‘I imagined having a book of my own in the window of that cathedral. One day, I wanted to be able to point and say, “I wrote that.” I wrote stage and screen plays and enjoyed some success, but it was a novel I desired. So the novel was always there, the Ithaca that for more than twenty years called to me… and that I finally wrote.’
I recently came across David Hogan‘s beautifully written article about what inspired him to pen his first novel, The Last Island, and the bittersweet revelation that his inspiration had outlived the thing that awakened it in him. It struck me as serendipitous that I should be reading his thoughts at the same moment that I was seriously reconsidering the commitment I made to writing a novel of my own.
By now, I have made two announcements that I was planning to begin writing a novel of my own, and here is a third announcement. The first time I announced, I set some extraordinarily unrealistic goals for what were perhaps the wrong stories—at least for now. After lots of thinking, I laid out a more realistic strategy for writing something that I felt better prepared to accomplish, which I discussed in my most recent announcement.
The March 2015 release date was probably doable, and I think the story is a good one. However, even at the time that I announced, there were still a lot of unresolved questions in my mind. Perhaps the most important among these was, “I believe that I can do this, but should I do this?”
The answer came to me after a great deal of deliberation, and that answer is no. Or at least not this way. So why the change of heart? Am I giving up on being a novelist? Was it because of nerves? Am I just a casual—a wannabe writer?
There is a lot to be taken away from Hogan’s “Reflection,” but one thing in particular stood out to me. Hogan describes, however briefly, his writing career in the twenty years that intervened between discovering his desire to be a novelist and the publication of The Last Island, his travels, marriage, starting a family. What I discovered in just a few short, sweet paragraphs was a sense of hope that I think I had been missing before.
My desire to write and publish my first novel as soon as possible, next year, now, yesterday even, was driven by a sense that I wasn’t quite doing enough, not accomplishing anything tangible, not truly being productive. So I decided to slam out a novel, because surely that would prove to myself that I was really a writer and that I was actually getting things done.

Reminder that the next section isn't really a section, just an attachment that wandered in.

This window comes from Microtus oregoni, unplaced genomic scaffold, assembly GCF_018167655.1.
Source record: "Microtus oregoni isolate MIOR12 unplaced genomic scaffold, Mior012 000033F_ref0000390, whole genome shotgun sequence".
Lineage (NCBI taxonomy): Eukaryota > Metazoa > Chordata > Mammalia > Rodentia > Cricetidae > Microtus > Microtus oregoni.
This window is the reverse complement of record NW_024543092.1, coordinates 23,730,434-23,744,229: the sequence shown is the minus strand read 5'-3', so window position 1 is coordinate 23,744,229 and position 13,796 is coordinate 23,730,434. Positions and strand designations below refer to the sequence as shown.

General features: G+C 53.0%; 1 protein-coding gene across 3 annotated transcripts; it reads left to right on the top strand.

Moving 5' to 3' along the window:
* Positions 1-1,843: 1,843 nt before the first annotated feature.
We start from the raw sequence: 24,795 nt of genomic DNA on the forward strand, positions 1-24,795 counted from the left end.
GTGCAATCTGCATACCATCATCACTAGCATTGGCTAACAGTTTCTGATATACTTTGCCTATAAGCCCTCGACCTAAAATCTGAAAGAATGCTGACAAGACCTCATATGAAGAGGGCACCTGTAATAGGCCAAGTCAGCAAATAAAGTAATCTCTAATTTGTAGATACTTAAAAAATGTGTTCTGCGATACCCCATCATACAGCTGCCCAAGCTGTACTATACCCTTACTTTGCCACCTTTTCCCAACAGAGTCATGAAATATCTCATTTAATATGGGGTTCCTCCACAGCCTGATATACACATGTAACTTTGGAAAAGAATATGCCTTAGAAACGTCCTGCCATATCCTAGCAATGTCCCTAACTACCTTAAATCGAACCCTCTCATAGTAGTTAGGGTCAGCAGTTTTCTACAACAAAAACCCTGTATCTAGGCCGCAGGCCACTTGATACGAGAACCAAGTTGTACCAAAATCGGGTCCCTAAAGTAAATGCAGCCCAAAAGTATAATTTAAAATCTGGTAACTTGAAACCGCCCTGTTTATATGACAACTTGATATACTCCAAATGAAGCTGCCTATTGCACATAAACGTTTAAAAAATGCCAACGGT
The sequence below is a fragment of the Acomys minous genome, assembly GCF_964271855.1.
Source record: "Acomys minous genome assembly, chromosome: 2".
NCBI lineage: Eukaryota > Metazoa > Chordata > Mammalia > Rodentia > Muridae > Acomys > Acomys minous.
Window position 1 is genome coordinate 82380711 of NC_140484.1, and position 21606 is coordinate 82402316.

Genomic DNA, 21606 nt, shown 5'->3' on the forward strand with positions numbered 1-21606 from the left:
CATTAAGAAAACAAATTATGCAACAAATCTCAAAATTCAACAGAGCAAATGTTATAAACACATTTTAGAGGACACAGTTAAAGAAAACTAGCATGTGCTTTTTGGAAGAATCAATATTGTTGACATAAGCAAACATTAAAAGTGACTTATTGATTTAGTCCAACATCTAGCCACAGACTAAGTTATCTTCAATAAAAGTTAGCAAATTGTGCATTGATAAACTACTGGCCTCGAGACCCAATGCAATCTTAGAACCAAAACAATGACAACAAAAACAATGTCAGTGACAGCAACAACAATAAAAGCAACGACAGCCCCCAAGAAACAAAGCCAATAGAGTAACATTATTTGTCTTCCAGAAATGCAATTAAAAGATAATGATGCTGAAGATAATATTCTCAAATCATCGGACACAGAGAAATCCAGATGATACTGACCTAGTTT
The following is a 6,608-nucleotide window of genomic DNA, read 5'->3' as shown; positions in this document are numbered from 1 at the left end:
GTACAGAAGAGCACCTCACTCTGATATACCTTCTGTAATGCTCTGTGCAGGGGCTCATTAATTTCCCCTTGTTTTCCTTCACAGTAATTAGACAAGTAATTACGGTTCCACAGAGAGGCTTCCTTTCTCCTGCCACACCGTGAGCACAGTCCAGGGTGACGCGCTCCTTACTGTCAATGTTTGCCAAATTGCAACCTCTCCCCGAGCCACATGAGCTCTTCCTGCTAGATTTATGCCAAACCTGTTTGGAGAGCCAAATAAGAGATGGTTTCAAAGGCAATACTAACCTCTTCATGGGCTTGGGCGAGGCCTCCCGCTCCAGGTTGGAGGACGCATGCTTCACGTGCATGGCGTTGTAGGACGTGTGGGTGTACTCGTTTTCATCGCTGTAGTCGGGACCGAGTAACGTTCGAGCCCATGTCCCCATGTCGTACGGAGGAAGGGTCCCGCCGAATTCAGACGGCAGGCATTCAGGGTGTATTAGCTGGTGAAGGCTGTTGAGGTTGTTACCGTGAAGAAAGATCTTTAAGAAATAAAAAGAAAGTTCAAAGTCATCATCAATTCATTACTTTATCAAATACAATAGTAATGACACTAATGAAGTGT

Money was a concern. It certainly wouldn’t hurt to have more of it, and sooner rather than later. Respect factored into the equation. You are the legitimate article if you can say you’ve been published, right? Are you really a writer if you write things that aren’t novels? Relationships were an issue. In the United States, we confuse who we are with what we do. If you are an aspiring writer, someone who has not seen some cash come in from all the work they do, then it looks to those around you like you are doing nothing—chasing a dream that is at best unrealistic and at worst deeply selfish. And if you seem to be doing nothing then to many you are nothing. I am no longer in a number of relationships.
A novel is a goal, one that I have every intention of accomplishing more than once, certainly more than twice—as many times as I can. I have other goals, though, lots of them. I want to write short stories, I want to change the world, I want to collaborate with other writers, I want to become exceptionally good at marketing my work, and I want to be one of the very best in my field. Writing novels is one goal among many. It is a poisonous trap to let the pursuit of a single accomplishment define who you are and whether or not you should be okay with that person. I am more than the sum of my accomplishments, more than my goals and aspirations, and to give in to thinking otherwise is to set myself up to forever chase my self-esteem through the passing approval of other people.
In a way, I am also the “drowsy commuter in an ill-fitted suit, dreamy and impatient and uncertain” that Hogan spoke of. But he did and was far more than nothing in those twenty years before his novel. He is a writer now that he has a novel publish, but he was a writer before that, novel or not. Life happened to him, and so did his plays for the screen and the stage. And eventually the novel did happen for him, as well. I will make the novels happen for me, too.
I have learned so much over the last several months, perhaps more than I have in whole years past, and the more I learn the more I find that I don’t know. Rushing to publish a manuscript is of no benefit to me, to my writing, or to my potential to discover new things about how to make a novel truly great—and that is the real accomplishment, not just simply to have my name on some forgotten book cover. There is very little use publishing a bad book, especially if I am being motivated by ideas about what it means to be a writer that are ultimately harmful to me and my work.
Every short story I write and every post I promote comes with new a lesson for me to learn. These are moments for self-teaching and self-discovery, and I would be remiss not to take advantage of them; to challenge myself to learn as much as I can. That is a more important goal by far than publishing a novel.
So am I writing a book?
Yes. Always. And someday you’ll get to read it. Can I pin down a production deadline or tell you when someday might be? No, not yet and I’m not worried about it. What will the novel be about? I think I’ll keep the answer to that one to myself. At least for a little longer.
(Roggen Wulf, 2014)